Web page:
Holiness

Maybe it’s just my background talking, but when I think of holiness the first thing that I think of isn’t God; I immediately think of moral purity, and the importance of being holy as our God is holy so that we can show that we are “set apart” for him.  AKA, don’t swear, smoke cigarettes, or hang out at dance halls or pool halls – and most importantly, don’t ever, EVER, even think about sex!  Because the value of my witness – nay, the very evidence of my salvation! – rests upon how well I exemplify the “regenerate life”, or “holiness”.  I’ve always struggled with this, because it’s exceedingly obvious that the lives of Christians do not instantly become spotless and morally pure the moment they are saved, or even when they start speaking in tongues.  I find it interesting that we can put such emphasis on the total depravity of man on one side and then still emphasize complete holiness (in the sense of personal morality) on the other side, all the while repeating that salvation is by grace through faith (and therefore paying little attention to social justice, which falls under “works”).

To repeat: On one hand, we recognize that we’re totally sinful, and that no works we can do will make up for our inherent, unavoidable sinfulness.  Because of this, we rejoice that our salvation is based on faith alone.  We’re so partial to faith alone as the means of our salvation that we dare not exhort people to good works, because they might become legalistic and think that feeding the poor has earned them their salvation (though as we noted last week, when Jesus talked about “works” he meant the Torah – i.e. empty religious observance).  But when it comes to personal morality, we like to expound on the necessity of holiness, with holiness defined as “not sinning”.  It’s a reverse-works system: we’re discouraged from doing good works because we don’t want to think that we can earn salvation by them, but at the same time highly discouraged from doing evil works, which could cost us our free salvation!  All in all, we’re discouraged from actually DOING anything at all, which is generally quite…discouraging.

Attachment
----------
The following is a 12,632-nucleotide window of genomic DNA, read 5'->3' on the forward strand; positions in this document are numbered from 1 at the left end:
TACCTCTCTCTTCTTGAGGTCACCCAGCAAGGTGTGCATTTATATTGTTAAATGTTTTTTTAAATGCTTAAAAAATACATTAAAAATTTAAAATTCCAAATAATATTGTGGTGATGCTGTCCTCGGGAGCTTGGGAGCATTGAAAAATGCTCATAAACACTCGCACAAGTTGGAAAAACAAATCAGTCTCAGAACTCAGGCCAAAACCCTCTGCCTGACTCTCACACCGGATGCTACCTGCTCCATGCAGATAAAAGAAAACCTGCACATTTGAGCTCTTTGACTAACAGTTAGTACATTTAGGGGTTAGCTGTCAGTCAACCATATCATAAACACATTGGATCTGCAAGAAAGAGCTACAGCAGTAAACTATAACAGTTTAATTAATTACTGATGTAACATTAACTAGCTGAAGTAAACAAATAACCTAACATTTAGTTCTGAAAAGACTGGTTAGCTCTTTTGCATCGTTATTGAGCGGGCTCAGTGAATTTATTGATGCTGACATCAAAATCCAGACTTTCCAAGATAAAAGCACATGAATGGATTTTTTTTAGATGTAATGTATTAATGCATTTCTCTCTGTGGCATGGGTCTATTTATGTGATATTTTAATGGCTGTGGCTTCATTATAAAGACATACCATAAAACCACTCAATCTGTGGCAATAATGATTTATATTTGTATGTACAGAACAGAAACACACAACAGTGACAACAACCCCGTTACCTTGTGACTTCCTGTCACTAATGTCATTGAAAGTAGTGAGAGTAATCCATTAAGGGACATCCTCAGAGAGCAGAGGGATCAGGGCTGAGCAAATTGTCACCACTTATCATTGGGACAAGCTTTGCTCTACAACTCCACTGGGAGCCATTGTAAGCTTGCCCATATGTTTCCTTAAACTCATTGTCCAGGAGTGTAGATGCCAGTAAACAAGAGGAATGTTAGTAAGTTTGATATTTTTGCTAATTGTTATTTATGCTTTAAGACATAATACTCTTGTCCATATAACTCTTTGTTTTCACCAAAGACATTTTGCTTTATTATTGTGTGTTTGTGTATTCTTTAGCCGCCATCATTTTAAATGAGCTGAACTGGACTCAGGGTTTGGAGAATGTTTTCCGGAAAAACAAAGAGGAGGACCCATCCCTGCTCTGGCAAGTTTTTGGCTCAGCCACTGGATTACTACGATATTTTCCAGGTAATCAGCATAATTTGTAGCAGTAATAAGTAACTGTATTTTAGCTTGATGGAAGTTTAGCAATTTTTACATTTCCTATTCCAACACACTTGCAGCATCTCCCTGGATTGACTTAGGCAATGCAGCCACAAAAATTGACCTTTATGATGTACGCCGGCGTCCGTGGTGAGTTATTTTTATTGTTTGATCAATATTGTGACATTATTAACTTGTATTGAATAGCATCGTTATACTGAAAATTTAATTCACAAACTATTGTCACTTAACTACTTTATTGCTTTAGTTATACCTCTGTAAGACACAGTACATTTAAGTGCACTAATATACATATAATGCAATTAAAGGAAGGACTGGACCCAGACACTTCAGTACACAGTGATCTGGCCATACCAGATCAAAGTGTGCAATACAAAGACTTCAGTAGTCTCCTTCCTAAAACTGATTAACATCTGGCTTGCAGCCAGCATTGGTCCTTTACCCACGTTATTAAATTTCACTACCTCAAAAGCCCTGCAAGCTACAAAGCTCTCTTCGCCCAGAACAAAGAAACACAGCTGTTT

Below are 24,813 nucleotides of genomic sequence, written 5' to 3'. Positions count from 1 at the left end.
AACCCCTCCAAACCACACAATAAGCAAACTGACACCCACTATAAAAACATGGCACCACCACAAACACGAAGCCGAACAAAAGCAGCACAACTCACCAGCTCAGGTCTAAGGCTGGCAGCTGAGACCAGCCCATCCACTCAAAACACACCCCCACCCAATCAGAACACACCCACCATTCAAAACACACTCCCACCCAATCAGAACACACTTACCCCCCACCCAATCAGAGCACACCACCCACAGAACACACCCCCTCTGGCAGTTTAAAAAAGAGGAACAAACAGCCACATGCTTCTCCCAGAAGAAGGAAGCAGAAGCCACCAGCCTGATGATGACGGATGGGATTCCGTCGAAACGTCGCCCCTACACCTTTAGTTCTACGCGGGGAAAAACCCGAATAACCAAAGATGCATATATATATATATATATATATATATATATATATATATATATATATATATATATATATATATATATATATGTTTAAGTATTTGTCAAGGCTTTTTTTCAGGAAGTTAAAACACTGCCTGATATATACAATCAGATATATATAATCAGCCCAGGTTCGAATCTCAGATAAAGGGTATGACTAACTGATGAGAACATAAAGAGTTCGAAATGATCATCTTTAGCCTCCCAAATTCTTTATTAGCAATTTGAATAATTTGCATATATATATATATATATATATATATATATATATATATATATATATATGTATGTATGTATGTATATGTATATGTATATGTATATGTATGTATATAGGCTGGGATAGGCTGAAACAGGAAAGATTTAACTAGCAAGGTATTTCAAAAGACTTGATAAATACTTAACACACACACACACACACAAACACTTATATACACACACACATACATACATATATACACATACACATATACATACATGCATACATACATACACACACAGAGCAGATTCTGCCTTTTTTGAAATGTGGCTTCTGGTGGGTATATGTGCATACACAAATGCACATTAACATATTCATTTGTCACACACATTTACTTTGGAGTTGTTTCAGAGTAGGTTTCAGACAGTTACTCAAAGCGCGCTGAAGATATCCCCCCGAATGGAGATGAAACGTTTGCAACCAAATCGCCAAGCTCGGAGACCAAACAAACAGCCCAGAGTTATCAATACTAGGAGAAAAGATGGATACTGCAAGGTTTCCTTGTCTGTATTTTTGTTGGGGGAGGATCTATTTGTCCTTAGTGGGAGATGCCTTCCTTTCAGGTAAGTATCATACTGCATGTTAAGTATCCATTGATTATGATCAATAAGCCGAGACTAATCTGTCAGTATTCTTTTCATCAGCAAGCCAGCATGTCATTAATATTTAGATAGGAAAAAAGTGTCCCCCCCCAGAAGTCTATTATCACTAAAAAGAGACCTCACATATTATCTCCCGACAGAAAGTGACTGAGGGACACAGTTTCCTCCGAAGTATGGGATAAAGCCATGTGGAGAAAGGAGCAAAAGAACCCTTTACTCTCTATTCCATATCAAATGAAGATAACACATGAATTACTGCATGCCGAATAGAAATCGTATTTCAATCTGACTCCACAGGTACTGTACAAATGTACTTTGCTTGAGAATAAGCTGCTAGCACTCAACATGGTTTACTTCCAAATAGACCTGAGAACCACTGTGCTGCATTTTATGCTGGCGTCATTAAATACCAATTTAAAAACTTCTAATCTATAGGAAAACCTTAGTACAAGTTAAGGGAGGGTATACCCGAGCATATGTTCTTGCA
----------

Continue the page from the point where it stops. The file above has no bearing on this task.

So let’s look at holiness.  Holiness people love to talk about how being holy means to be “set aside for God”, or “separated”, and it’s true that there’s an element of that in there.  In Hebrew there are three terms that we translate as either “separated”, “holy”, or “devoted”.  The first term, badal, roughly corresponds to our term “separate”: it refers to things that are physically separated (e.g. in creation God ‘separated’ the light from the darkness, the waters above from the waters below), relating to space between things, and there is a more theoretical sense in which things can be separated, like when you make a distinction between two types of things (e.g. oil and water in the same jar will ‘separate’; a divorced couple is separated even if they eat dinner together at the same table, etc).

The second term, kadosh, also can mean to separate.  However, it never refers to physical or spatial separation.  It is used to talk about something separated in a non-physical way (like the second example above – e.g. to make something stand out, heterogeny, distinction), but also with a sacred sense – something that is set aside, or separated from the common, for God.  God is holy, in that he is separated (not spatially or physically, because God is not physical) from his creation – he is other, uncreated, uncommon.  In a similar way (and this is the one that holiness people love to talk about), Israel (and now the Church) is separated or set apart from the rest of the nations, for God.  Holiness people will point to all of the regulations in Leviticus and Numbers as physical, outward signs that make Israelites stand out from Ammonites, Moabites, Egyptians, etc. – like circumcision, and not cutting your hair above the sideburns, and all of these things.  Today, they say, a Christian is to stand out, or be noticeably different from the rest of the world, because of the righteous lives we live (as if non-Christians are never righteous?).